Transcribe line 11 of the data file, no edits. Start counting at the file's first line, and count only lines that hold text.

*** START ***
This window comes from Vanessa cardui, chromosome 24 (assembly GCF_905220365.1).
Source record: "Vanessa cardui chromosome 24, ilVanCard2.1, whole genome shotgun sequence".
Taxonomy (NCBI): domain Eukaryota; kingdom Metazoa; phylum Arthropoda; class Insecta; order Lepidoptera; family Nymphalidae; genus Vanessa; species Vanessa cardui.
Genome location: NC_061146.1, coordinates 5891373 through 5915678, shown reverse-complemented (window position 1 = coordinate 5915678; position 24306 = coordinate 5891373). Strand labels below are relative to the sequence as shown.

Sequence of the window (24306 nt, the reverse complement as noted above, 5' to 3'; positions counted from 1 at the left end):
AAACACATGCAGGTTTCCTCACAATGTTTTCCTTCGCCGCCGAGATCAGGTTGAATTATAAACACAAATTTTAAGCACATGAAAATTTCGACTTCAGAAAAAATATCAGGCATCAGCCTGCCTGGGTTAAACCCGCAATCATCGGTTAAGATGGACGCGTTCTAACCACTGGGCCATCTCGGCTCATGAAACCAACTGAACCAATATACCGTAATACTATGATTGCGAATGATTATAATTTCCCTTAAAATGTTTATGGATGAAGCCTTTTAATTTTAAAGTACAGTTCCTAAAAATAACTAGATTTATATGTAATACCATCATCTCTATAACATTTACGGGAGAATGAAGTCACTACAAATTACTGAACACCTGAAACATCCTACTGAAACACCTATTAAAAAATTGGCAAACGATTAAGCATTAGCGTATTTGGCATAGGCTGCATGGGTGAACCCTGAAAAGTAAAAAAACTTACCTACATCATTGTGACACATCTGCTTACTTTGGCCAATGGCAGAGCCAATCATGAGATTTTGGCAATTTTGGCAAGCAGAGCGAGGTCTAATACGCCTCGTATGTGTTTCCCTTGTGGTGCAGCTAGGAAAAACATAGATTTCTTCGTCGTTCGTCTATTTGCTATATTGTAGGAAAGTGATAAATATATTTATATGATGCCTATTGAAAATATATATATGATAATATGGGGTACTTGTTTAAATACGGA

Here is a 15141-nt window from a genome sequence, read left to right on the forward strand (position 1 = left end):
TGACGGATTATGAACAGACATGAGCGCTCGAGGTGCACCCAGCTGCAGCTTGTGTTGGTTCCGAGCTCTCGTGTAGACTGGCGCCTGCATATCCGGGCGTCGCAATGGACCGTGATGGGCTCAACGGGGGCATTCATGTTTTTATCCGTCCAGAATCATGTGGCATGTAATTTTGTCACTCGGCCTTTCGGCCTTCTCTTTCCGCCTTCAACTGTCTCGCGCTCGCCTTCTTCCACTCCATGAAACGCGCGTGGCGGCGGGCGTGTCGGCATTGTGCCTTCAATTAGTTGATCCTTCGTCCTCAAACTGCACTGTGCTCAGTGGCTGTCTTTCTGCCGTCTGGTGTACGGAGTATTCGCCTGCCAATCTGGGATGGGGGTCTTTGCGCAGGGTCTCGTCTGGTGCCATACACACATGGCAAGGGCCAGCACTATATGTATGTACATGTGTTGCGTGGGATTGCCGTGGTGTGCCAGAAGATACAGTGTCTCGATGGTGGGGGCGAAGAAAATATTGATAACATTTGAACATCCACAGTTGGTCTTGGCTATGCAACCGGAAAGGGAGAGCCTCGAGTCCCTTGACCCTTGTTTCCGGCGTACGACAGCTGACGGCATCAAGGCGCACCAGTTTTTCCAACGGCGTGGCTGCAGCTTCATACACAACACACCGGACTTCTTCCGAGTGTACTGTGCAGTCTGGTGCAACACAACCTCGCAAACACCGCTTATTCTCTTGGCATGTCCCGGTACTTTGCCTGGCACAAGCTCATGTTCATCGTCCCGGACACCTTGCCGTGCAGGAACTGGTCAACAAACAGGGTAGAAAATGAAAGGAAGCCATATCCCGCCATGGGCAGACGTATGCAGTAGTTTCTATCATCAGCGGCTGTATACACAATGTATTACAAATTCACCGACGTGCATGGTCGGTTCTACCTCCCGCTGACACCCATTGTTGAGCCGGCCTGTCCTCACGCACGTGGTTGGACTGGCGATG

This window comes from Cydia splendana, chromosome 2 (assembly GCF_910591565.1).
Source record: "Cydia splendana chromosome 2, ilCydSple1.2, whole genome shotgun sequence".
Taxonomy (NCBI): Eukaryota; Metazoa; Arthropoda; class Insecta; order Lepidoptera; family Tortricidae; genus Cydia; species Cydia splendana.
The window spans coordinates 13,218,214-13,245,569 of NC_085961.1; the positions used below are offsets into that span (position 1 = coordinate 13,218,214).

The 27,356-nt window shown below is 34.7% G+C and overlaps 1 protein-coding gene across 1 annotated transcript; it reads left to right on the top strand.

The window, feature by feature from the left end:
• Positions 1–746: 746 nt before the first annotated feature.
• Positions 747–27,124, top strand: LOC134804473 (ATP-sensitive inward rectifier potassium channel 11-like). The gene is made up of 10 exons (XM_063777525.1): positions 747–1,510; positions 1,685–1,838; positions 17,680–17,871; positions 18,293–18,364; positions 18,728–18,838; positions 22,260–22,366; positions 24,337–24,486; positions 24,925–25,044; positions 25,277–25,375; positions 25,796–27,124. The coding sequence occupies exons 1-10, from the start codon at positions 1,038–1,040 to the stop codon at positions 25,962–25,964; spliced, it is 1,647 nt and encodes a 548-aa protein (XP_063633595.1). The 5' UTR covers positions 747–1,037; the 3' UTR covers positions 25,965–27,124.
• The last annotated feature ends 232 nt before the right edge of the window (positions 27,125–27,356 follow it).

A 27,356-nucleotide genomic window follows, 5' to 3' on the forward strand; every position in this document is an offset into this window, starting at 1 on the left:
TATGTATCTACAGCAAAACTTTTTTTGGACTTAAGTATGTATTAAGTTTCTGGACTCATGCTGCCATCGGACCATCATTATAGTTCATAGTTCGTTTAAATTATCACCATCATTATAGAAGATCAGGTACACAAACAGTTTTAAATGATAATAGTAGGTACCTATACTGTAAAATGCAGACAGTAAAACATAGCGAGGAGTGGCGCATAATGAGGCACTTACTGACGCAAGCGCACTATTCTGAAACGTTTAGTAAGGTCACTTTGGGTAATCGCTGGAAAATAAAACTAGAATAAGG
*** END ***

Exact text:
Taxonomy (NCBI): Eukaryota; Metazoa; Arthropoda; class Insecta; order Lepidoptera; family Tortricidae; genus Cydia; species Cydia splendana.